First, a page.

Dry Needling Info & Certification
In 2015 Dr. Palmer became certified in “dry needling” trigger point therapy at the Dry Needle Institute, adding to his muscle tension and trigger point therapy treatment options.
What is “Dry Needling?”
Dry Needling involves the insertion of a thin filament needle to stimulate the healing process of soft tissues (muscle “trigger points”, fascia, tendons and ligaments, etc) resulting in pain relief and restoration of healthy physiology.
Research supports that dry needling improves pain control, reduces muscle tension, normalizes biochemical and electrical dysfunction of motor endplates, and facilitates an accelerated return to active rehabilitation.
What is a “trigger point”?
A myofascial “trigger point” is a hyperirritable point in skeletal muscle that is associated with a hypersensitive palpable nodule, or “knot”. This area becomes painful at the site and can also “radiate” in predictable patterns.
What’s the difference between Dry Needling and Acupuncture?
The objectives and philosophy behind the use of dry needling by physical therapists is not based on ancient theories or tenets of traditional Chinese medicine. The performance of modern dry needling by physical therapists is based on western neuroanatomy and modern scientific study of the musculoskeletal and nervous systems.
Both Dry Needling and Acupuncture do, however, use the same tool; a solid needle filament.
Does it hurt?
Generally, the insertion of the needle is not felt. The local “twitch response” may provoke a brief pain sensation that has been described as a tingling, aching or cramping sensation.
Who can benefit from Dry Needling?
People who suffer a variety of musculoskeletal problems including acute and/or chronic injuries. Serious athletes to the weekend warrior both can benefit from relieving trigger points. There are no age restrictions however a patient has to be old enough to understand the treatment and feel comfortable to make the decision on their own. I have treated patients as young as 12 (including my own daughter). One of the most impressive testimonials I have receive about Dry Needle Therapy was from a Marathon Runner who has me perform Dry Needle Therapy on both her legs approximately one week prior to her races. She reports that she experiences much less soreness after the race and recovers faster if she has Dry Needle Therapy prior to the race than she did before learning about Dry Needle Therapy.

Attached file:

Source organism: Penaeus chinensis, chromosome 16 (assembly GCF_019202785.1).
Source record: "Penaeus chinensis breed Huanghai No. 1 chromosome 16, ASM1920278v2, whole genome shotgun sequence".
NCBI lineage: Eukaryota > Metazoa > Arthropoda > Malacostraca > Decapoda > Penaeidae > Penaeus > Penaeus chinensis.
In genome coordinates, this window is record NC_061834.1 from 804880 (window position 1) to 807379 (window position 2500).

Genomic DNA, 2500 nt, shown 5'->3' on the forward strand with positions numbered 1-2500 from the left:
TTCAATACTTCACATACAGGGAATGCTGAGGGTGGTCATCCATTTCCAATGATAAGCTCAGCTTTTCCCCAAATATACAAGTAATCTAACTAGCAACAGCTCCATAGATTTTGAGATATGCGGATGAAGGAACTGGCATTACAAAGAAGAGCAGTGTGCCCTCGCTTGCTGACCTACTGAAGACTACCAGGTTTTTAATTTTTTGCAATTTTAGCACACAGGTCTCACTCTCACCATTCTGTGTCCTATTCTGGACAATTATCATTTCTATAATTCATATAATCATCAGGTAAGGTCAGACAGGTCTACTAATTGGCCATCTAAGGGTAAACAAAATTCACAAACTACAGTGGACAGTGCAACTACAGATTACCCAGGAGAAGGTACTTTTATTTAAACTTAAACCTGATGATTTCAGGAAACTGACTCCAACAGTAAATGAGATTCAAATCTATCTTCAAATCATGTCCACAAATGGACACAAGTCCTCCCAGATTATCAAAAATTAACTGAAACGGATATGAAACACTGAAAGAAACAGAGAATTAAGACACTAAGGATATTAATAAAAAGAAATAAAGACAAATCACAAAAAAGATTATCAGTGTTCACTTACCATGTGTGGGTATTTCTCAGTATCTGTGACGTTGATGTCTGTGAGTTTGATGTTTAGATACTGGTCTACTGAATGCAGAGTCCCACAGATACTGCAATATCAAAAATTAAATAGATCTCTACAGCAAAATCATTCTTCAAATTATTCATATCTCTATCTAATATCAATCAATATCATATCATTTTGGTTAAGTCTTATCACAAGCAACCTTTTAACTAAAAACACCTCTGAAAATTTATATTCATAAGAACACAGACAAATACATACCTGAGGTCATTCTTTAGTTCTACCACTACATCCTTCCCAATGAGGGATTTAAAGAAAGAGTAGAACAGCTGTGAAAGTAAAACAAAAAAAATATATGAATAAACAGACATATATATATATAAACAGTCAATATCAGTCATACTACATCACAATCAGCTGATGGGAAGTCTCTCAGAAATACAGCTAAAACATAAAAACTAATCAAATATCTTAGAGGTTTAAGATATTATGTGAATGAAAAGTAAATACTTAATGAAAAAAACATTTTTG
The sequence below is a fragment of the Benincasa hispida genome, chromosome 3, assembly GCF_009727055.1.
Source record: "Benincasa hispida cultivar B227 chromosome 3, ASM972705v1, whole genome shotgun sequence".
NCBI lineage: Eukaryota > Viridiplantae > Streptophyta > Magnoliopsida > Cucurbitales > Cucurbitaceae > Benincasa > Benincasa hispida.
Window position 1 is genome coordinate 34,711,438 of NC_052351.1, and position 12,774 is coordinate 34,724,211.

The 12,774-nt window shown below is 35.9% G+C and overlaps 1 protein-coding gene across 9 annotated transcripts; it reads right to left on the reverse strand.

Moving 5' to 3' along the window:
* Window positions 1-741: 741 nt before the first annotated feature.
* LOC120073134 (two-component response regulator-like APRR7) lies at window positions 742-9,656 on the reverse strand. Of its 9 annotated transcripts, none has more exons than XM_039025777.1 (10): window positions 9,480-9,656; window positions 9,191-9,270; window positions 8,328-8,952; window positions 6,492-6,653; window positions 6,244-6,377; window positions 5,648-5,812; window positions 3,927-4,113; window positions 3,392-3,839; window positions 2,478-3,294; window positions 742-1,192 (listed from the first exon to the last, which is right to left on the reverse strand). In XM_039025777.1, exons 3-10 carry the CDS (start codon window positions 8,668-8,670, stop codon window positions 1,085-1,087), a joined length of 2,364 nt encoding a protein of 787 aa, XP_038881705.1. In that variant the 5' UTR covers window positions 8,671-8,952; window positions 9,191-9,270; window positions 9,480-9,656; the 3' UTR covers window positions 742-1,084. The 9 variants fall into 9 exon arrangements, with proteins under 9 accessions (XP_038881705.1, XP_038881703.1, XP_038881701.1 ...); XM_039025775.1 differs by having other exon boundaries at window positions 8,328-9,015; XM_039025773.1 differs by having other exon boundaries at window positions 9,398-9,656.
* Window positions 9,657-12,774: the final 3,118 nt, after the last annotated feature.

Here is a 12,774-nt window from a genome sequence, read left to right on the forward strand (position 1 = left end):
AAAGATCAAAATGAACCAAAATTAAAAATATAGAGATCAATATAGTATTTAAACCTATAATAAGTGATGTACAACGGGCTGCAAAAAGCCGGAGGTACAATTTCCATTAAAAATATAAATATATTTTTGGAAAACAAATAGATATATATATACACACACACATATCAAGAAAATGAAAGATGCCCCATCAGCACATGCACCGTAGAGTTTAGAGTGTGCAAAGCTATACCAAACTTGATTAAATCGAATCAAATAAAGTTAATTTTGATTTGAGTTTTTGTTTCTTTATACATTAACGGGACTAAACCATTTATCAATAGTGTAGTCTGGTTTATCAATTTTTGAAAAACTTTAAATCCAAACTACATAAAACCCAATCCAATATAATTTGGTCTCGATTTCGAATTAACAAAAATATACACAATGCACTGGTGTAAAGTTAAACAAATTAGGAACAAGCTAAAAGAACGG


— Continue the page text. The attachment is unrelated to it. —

WHAT TYPES OF specific CONDITIONS CAN dry needle therapy ASSIST?
- Neck/Back Pain
- Shoulder Pain
- Tennis/Golfers Elbow
- Hip and Gluteal Pain
- Knee Pain
- Achilles Tendonitis/Tendonosis
- Plantar Fasciitis
- Muscular Strains/Ligament Sprains
- Chronic Pain
- Athletic Performance
Are there any side effects to Dry Needling?
Side effects may vary among individuals. Typically, only mild muscle soreness or skin bruising.
Who should not have Dry Needling Treatments?
- Pregnant Women
- People who can not understand the treatment
- People with a strong fear of needles
- People taking pharmaceutical blood thinners
- People recently recovering from surgery
Dry Needle Therapy is not covered by most health insurance carriers. In Virginia, a patient DOES NOT NEED a referral from another Physician to receive Dry Needle Therapy from a Chiropractor. Patients should eat an hour or so before receiving Dry Needle Therapy to reduce the change of getting light headed or dizzy especially if you do so when having blood drawn.